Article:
Paul the Pharisee

Paul the Pharisee October 3, 2013

The apostle Paul emerged into faith in Jesus as the Messiah out of the Pharisaic way of life. What was that like? This is one of the highlight questions Tom Wright asks in his new Paul and the Faithfulness of God, and to answer that question he prepares us with a lengthy and winding discussion of the “Story” at work in Judaism and the particular slant that Story was told by the Pharisees. Here is awesome summary, leading to this big question for us:

If this is Paul’s “background” and “past,” what do we now see in his letters we did not see before? or, what does this tell us about his theory of “justification by faith”? (More on that below, too.)

This begins with the major worldview questions for the Pharisees.

Who  we? We are a group of Jews who find ourselves dissatisfied with the way our country is being run and with our life as a people, at home and abroad. We are therefore devoting ourselves to the study and practice of Torah, as a kind of elite corps, intending to advance the time when Israel will finally be redeemed, when our God will reveal his faithfulness to our nation.

Where are we? Mostly, it seems, in the holy land, which is where we might prefer to be; but some of us live and work in the Diaspora. We are, however, mostly living under the rule of the Roman empire (some, perhaps, far out in the east, have other pagan overlords), and we have struck a deal that we will pray for the emperor, not to him as everyone else is forced to do.396

What’s wrong? There are not nearly enough of us who take Torah with proper seriousness, and even among those who do there are schools devel- oping which the tough-minded among us regard as dangerously compro- mised. What counts, after all, is absolute purity. We do not imagine that we never sin, or never incur impurity, but we deal with it at once according to the methods and means of atonement and purification given by God and prescribed in the law. That is what it means to be ‘perfect in the law’. Butwe cannot compromise or collude with the wickedness we see in the nations all around us, and that goes especially for the rulers of the nations. Ever since the days in Egypt, and then again from the time in Babylon (where some of us still are) to the present, we have known what pagan rulers are like, and what it’s like to live under them. We will not be content until we no longer have to live as, in effect, slaves under these pagans, paying them taxes. Behind the problem of Israel’s large-scale failure to obey Torah prop- erly is the much bigger problem: when will our God reveal his faithfulness to the covenant, by judging the pagans, liberating us from their wicked grasp, and setting up his ultimate kingdom? That’s what’s wrong: it hasn’t happened yet.

What’s the solution? To the smaller-scale problem: a campaign to per- suade more Jews to take upon themselves the yoke of Torah. To the larger- scale problem: to pray (prayer is especially important; the Shema alone is the very foundation of our existence) and to wait in purity, to keep the feasts and the fasts, to study scripture . . . and perhaps, so some of us think, to join up with those who are eager for armed resistance and revolution. We have as our great models of ‘zeal for Torah’ the heroes of old, Phinehas and Elijah especially. They were not afraid to use the sword in the service of God. Nor were our more recent heroes, the Maccabaean freedom-fighters. We vene- rate, too, the martyrs who died cruel deaths rather than defile themselves with pagan food and practices. We are waiting for a new exodus, and perhaps a new Moses to lead it. Some of us want to hurry that process along.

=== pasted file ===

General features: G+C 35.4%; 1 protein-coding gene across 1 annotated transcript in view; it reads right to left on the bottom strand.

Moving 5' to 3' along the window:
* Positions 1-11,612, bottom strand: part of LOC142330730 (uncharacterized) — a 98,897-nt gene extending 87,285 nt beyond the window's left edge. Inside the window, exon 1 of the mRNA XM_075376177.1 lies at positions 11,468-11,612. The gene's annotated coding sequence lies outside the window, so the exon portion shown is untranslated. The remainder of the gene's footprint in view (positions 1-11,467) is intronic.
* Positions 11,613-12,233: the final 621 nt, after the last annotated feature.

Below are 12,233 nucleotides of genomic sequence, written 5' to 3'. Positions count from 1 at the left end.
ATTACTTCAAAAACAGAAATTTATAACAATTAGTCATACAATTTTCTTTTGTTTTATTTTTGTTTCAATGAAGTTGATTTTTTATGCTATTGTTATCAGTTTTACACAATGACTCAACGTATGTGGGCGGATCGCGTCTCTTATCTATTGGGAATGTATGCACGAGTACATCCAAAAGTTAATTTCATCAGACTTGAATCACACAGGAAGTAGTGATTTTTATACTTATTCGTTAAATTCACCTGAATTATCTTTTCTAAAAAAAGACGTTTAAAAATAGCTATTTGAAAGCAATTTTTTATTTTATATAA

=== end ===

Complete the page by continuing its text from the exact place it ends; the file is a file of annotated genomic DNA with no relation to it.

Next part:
What time is it? Well, there is a lot of discussion about that, because nobody is completely sure how to calculate the Great Jubilee of Daniel 9. But it has to be soon. The ‘present age’ will give way to the ‘age to come’;397 the present time is the time of continuing exile and slavery, despite various false dawns; some of us did make it back to our own land, but whether we did or didn’t we are still in the long, dark period Daniel 9 predicted, the ‘exile’ of Deuteronomy 28. The coming age, however, will be the time of freedom, and some of us have begun to think that maybe that coming age is being secretly inaugurated as we develop and pass on the oral law and do our best to keep it. Maybe that’s the way God’s faithfulness is being revealed. Meanwhile, we are frustrated that the great biblical laws about jubilee have usually been honoured in the breach rather than the obser- vance. We who keep the sabbath very carefully week by week are hoping and praying for the great Sabbath, the time when our God will have com- pleted the work of rescuing Israel, and we can enjoy ‘rest’ like Joshua’s people did once the land was settled. It is time for ‘messianic time’, for a new kind of time, for the same thing to happen to our time and history as happens in space and matter when we go to the Temple: an intersection ofour world with God’s world, of our time with God’s time. That’s what happens every week, every sabbath. We want all those times of rest to come rushing together as the true Jubilee, the real freedom-moment, not just because we want a new exodus but because we want to share God’s ultimate rest, the joy of work complete. (177-179)

Here is how the Pharisees, according to NT Wright, saw their problem:

We have thus approached, from the theological angle, the topic we discovered at the heart of our study of the narrative world of second-Temple Jews. If Israel is chosen to be the people through whom the creator will put the world to rights, what happens when Israel itself needs to be put to rights? The answer given by the Pharisees was reasonably clear: Israel needs to learn how to keep Torah, how to keep it properly this time. If Israel wants the covenant God to be faithful to his promises and bring the restoration they longed for, Israel has to be faithful to this God, to Torah, to the covenant. Plenty of evidence in scripture itself indicated that something like this was the right answer. Since Paul the apostle basically agrees with this answer, though providing a radical and shocking fresh analysis of what ‘keeping Torah properly’ and ‘being faithful to God’ now looks like, we may confidently conclude that this was what Saul of Tarsus, the zealous Pharisee, had believed as well. (183)

Now what about justification by faith in this worldview?